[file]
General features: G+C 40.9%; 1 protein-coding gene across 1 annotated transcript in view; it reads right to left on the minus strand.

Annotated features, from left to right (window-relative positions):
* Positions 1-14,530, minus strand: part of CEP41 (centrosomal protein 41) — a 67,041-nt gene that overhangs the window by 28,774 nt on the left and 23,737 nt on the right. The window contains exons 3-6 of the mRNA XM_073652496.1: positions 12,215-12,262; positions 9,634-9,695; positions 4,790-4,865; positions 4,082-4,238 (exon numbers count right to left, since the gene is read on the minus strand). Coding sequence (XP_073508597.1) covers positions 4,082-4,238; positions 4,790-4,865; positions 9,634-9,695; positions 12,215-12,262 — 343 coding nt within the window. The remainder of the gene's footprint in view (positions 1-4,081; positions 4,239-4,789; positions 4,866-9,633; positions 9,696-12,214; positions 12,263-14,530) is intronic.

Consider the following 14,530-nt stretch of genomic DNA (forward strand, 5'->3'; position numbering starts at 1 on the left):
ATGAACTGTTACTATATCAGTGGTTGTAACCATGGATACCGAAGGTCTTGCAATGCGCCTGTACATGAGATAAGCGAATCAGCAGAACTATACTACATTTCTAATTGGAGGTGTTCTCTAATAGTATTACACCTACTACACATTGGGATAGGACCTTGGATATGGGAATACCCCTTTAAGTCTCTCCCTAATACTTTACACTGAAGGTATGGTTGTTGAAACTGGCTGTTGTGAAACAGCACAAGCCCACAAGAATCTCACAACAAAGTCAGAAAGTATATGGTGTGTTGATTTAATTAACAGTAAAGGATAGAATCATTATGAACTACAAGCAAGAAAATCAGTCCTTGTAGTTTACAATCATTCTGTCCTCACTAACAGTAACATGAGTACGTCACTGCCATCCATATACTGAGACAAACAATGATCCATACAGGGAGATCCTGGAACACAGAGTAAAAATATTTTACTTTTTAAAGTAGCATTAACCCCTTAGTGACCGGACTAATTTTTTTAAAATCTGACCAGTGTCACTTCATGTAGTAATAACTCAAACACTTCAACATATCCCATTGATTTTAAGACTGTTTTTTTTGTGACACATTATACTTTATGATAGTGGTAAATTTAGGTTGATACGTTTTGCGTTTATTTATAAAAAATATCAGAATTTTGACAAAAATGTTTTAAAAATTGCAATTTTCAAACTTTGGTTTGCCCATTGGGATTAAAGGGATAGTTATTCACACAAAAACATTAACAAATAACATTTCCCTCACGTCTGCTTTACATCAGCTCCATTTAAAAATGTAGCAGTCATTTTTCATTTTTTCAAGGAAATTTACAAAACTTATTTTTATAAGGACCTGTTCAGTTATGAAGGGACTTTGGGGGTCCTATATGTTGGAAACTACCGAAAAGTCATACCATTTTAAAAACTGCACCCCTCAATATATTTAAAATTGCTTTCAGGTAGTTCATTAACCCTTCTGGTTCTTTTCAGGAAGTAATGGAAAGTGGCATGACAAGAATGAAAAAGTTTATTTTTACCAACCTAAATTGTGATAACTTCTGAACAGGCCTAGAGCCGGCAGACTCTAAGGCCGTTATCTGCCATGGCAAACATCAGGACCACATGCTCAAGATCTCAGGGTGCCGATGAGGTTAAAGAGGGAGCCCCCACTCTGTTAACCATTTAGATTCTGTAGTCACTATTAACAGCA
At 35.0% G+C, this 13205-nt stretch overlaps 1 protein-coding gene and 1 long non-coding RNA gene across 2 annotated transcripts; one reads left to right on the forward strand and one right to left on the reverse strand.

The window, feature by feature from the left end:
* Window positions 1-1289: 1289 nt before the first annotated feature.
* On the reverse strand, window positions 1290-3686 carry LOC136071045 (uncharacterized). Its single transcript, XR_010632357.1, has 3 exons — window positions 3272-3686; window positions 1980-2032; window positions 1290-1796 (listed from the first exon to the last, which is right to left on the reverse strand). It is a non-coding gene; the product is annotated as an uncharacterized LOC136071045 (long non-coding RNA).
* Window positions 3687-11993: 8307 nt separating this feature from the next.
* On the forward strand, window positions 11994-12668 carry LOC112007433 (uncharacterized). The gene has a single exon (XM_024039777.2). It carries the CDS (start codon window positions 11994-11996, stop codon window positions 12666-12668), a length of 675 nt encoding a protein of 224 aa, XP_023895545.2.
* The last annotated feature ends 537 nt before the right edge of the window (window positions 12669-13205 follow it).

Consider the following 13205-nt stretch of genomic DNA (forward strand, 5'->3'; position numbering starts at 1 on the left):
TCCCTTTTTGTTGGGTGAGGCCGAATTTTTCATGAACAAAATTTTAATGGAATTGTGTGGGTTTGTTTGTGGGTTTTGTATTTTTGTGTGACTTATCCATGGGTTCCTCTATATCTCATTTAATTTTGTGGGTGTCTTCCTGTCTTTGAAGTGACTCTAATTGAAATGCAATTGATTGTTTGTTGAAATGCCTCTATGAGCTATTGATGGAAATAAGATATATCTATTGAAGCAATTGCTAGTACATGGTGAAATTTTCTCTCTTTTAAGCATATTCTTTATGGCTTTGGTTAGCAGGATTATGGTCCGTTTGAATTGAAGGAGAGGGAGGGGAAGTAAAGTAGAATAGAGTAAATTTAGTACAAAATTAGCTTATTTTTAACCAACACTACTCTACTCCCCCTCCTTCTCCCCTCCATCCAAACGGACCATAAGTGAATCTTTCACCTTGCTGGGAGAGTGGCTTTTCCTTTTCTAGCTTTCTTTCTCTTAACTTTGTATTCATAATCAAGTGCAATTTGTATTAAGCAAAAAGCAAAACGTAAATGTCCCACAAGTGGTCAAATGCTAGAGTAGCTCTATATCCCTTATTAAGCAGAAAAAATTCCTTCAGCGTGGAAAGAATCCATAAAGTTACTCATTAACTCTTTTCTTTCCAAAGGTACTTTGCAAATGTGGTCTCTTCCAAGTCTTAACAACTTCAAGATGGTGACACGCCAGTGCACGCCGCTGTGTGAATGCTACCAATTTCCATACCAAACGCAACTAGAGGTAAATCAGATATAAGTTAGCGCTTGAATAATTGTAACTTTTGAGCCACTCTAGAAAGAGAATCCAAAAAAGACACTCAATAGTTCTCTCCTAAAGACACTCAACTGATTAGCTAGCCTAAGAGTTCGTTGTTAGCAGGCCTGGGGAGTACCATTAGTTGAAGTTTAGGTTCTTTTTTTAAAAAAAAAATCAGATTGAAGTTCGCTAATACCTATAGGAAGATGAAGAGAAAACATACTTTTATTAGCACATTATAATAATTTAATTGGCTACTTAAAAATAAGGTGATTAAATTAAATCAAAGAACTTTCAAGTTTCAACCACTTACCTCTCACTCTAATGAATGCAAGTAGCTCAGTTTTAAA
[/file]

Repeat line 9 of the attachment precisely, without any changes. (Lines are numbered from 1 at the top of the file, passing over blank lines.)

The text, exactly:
* On the reverse strand, window positions 1290-3686 carry LOC136071045 (uncharacterized). Its single transcript, XR_010632357.1, has 3 exons — window positions 3272-3686; window positions 1980-2032; window positions 1290-1796 (listed from the first exon to the last, which is right to left on the reverse strand). It is a non-coding gene; the product is annotated as an uncharacterized LOC136071045 (long non-coding RNA).